To and fro
Image left: Strait between Lembongan and Ceningan (Dorien Koppenberg, 2004)
The last tourist catamaran disappears from sight and we walk from our hotel Nusa Lembongan Resort on the beach to rent a moped at a restaurant. It is low tide and we decide to take a look at the seaweed fields on the other side of the island. On Lembongan, most fields are located in the narrow strait between Lembongan and Ceningan. The seabed does not fall dry at low tide and the shallow reef that seals off the strait on the western side, prevents the currents from getting too strong by which crops would be dragged away. Yesterday, we visited the place when the tide was high. The darker colours of the seawater hinted at the presence of the fields, but there was no activity in or around the water. That has now changed. Either on foot or in proas, people go back and forth between the beach and the now clearly visible seaweed fields. They carry jam-packed baskets on their heads or shoulders or have loaded their boat full to the brim. To us laypersons, this activity doesn't make much sense. People with full baskets walk to and from their fields. Should the weeds after treatment perhaps be returned into the sea? A passing boy eagerly explains seaweed cultivation. "The seaweed suckers are strung on lines and attached to bamboo poles underwater. This is the basis of new crops. It takes about four to six weeks until they mature and can be harvested. The mature seaweed is dried in the sun for three days and then sold. The suckers are used to start this process all over again. The farmers directly have new 'sowing seed' and there is a complete harvest on average once every five weeks. The harvest is exported to both Java and abroad and Hong Kong is a major customer."
Image right: seaweed candies advertised (Dorien Koppenberg, 2004)
We climb up from the beach, where on a sandy open space between small houses tarpaulins, rags and seaweed are left to dry in the sun. There are two types, a large green type named kotoni and small red one called pinusun. The green type is best quality and yields some 3,500 rupiah (€0,35) per kilo. Farmer receive about 2,000 rupiah per kilo for the other type. Currently, a family earns between 500,000 and 1 million rupiah per month, depending on the size of their fields. In today's Indonesia, this is not bad at all, especially when you consider that every family has someone with a job in the tourism industry and many men go fishing at sea during the night. The fact that a large part of the people here has managed to escape poverty, becomes apparent when we make a trip around the island by moped. Many islanders live in brick houses with beautiful Balinese gates to their yard. At a store we see a sign advertising seaweed souvenirs: candies and dodol. We buy a pack of coloured dodol sticks and try them. Their taste is little more than bland! It's like chewing on a mouthful of gelatin. A real shame this is the only seaweed souvenir for sale here. A nice bar of soap, a bottle of shampoo or lotion, for sale in the Body Shop and De Tuinen in the Netherlands, would find solid demand with all the tourists who come here every day, but they would have to be recognisable as a souvenir of the seaweed islands!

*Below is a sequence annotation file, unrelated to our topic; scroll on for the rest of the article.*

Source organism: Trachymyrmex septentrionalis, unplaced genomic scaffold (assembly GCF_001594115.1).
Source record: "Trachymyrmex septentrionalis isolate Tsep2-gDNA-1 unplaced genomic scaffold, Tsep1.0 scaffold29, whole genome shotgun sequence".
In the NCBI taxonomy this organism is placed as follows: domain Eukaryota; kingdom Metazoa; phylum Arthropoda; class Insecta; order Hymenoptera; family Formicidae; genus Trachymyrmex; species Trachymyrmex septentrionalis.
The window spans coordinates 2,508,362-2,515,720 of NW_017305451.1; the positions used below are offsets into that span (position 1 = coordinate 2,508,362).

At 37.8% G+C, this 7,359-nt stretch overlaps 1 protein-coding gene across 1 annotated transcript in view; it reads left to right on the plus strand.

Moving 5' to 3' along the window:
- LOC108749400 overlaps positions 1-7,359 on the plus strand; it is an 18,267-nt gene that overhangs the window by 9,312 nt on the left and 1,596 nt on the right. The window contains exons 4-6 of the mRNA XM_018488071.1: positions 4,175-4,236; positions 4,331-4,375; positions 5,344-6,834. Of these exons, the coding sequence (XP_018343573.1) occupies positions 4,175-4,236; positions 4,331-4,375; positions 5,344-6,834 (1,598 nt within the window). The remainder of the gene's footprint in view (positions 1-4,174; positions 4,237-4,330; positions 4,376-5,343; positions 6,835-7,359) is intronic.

Early next morning we arrive on the beach. Not only is it the 'golden hour' for making beautiful pictures; around seven o'clock the beach is really the place to be for the people of the village. In swarms the narrow fishing boats arrive here with their catch of the night, which is directly traded. Around this time, the public ferry to Sanur is also leaving, crammed with women on their way to a Balinese market. Between them there are a few tourists, who have come to the island on their own and stay in small hotels along the bay. We really enjoy ourselves and can imagine right now that Nusa Lembongan is the 'Bali of forty years ago'. The locals go about their business and ignore us. We are tolerated as long as we don't get in the way. In a few hours, the fishing boats pulled up behind the high tide line will be the coloured backdrop for photographs of Lembongan, with not a single local fisherman or farmer in sight. This daily metamorphosis is a little schizophrenic. We sit down to watch it.
- http://en.wikipedia.org/wiki/Eucheuma (Wikipedia)
- Koppenberg, Dorien (photography), www.dk-f.nl
- Zwijgers, Tineke - Bali: zeewierproductie op speelparadijs Nusa Lembongan, www.tinekezwijgers.nl, for the original Dutch text see: http://reizen-en-recreatie.infonu.nl/reisverhalen/40190-bali-zeewierproductie-op-speelparadijs-nusa-lembongan.html
- Zwijgers, Tineke - Nusa Lembongan (Archipel Magazine, 2005), www.eastmagazine.nl